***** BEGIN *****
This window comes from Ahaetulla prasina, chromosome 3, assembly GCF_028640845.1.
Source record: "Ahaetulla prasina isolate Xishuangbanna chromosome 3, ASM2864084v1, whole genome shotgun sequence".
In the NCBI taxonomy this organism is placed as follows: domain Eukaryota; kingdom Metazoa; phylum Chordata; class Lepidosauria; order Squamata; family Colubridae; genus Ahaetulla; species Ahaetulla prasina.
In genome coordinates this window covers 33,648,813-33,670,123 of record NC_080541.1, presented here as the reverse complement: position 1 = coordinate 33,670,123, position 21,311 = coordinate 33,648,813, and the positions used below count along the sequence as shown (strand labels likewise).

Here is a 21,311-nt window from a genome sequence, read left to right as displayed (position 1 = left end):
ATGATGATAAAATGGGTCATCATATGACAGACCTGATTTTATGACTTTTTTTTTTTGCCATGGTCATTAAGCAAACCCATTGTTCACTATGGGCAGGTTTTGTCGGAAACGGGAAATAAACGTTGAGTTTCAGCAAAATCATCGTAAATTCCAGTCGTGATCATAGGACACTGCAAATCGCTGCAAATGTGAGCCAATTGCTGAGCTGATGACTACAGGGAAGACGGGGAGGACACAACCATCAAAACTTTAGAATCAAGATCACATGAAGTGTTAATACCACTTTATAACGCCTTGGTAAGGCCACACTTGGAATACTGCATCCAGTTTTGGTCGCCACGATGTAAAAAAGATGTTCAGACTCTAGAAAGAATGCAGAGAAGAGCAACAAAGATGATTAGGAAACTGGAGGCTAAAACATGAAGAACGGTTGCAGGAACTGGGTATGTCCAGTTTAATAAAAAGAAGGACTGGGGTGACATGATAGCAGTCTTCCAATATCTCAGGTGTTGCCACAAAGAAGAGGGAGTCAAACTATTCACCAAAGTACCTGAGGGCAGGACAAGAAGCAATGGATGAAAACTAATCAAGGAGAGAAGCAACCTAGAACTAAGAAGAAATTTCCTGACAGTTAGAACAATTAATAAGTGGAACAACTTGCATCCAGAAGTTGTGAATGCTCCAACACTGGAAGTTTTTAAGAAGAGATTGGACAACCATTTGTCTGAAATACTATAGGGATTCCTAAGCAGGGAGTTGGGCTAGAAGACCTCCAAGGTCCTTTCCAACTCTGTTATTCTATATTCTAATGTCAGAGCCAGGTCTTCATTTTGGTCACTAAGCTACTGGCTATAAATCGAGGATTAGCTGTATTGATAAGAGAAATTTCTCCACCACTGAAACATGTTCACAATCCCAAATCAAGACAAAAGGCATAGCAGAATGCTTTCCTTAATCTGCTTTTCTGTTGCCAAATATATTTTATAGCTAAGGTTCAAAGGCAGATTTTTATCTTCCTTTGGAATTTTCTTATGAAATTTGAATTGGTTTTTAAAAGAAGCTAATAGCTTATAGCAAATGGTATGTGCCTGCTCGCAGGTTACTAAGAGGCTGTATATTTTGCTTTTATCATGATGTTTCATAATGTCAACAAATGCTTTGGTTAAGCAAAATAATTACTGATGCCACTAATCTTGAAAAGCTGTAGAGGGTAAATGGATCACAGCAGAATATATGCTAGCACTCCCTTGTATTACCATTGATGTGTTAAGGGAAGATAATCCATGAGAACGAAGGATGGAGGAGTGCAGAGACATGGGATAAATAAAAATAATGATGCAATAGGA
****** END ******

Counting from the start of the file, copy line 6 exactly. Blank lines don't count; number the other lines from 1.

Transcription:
ATGATGATAAAATGGGTCATCATATGACAGACCTGATTTTATGACTTTTTTTTTTTGCCATGGTCATTAAGCAAACCCATTGTTCACTATGGGCAGGTTTTGTCGGAAACGGGAAATAAACGTTGAGTTTCAGCAAAATCATCGTAAATTCCAGTCGTGATCATAGGACACTGCAAATCGCTGCAAATGTGAGCCAATTGCTGAGCTGATGACTACAGGGAAGACGGGGAGGACACAACCATCAAAACTTTAGAATCAAGATCACATGAAGTGTTAATACCACTTTATAACGCCTTGGTAAGGCCACACTTGGAATACTGCATCCAGTTTTGGTCGCCACGATGTAAAAAAGATGTTCAGACTCTAGAAAGAATGCAGAGAAGAGCAACAAAGATGATTAGGAAACTGGAGGCTAAAACATGAAGAACGGTTGCAGGAACTGGGTATGTCCAGTTTAATAAAAAGAAGGACTGGGGTGACATGATAGCAGTCTTCCAATATCTCAGGTGTTGCCACAAAGAAGAGGGAGTCAAACTATTCACCAAAGTACCTGAGGGCAGGACAAGAAGCAATGGATGAAAACTAATCAAGGAGAGAAGCAACCTAGAACTAAGAAGAAATTTCCTGACAGTTAGAACAATTAATAAGTGGAACAACTTGCATCCAGAAGTTGTGAATGCTCCAACACTGGAAGTTTTTAAGAAGAGATTGGACAACCATTTGTCTGAAATACTATAGGGATTCCTAAGCAGGGAGTTGGGCTAGAAGACCTCCAAGGTCCTTTCCAACTCTGTTATTCTATATTCTAATGTCAGAGCCAGGTCTTCATTTTGGTCACTAAGCTACTGGCTATAAATCGAGGATTAGCTGTATTGATAAGAGAAATTTCTCCACCACTGAAACATGTTCACAATCCCAAATCAAGACAAAAGGCATAGCAGAATGCTTTCCTTAATCTGCTTTTCTGTTGCCAAATATATTTTATAGCTAAGGTTCAAAGGCAGATTTTTATCTTCCTTTGGAATTTTCTTATGAAATTTGAATTGGTTTTTAAAAGAAGCTAATAGCTTATAGCAAATGGTATGTGCCTGCTCGCAGGTTACTAAGAGGCTGTATATTTTGCTTTTATCATGATGTTTCATAATGTCAACAAATGCTTTGGTTAAGCAAAATAATTACTGATGCCACTAATCTTGAAAAGCTGTAGAGGGTAAATGGATCACAGCAGAATATATGCTAGCACTCCCTTGTATTACCATTGATGTGTTAAGGGAAGATAATCCATGAGAACGAAGGATGGAGGAGTGCAGAGACATGGGATAAATAAAAATAATGATGCAATAGGA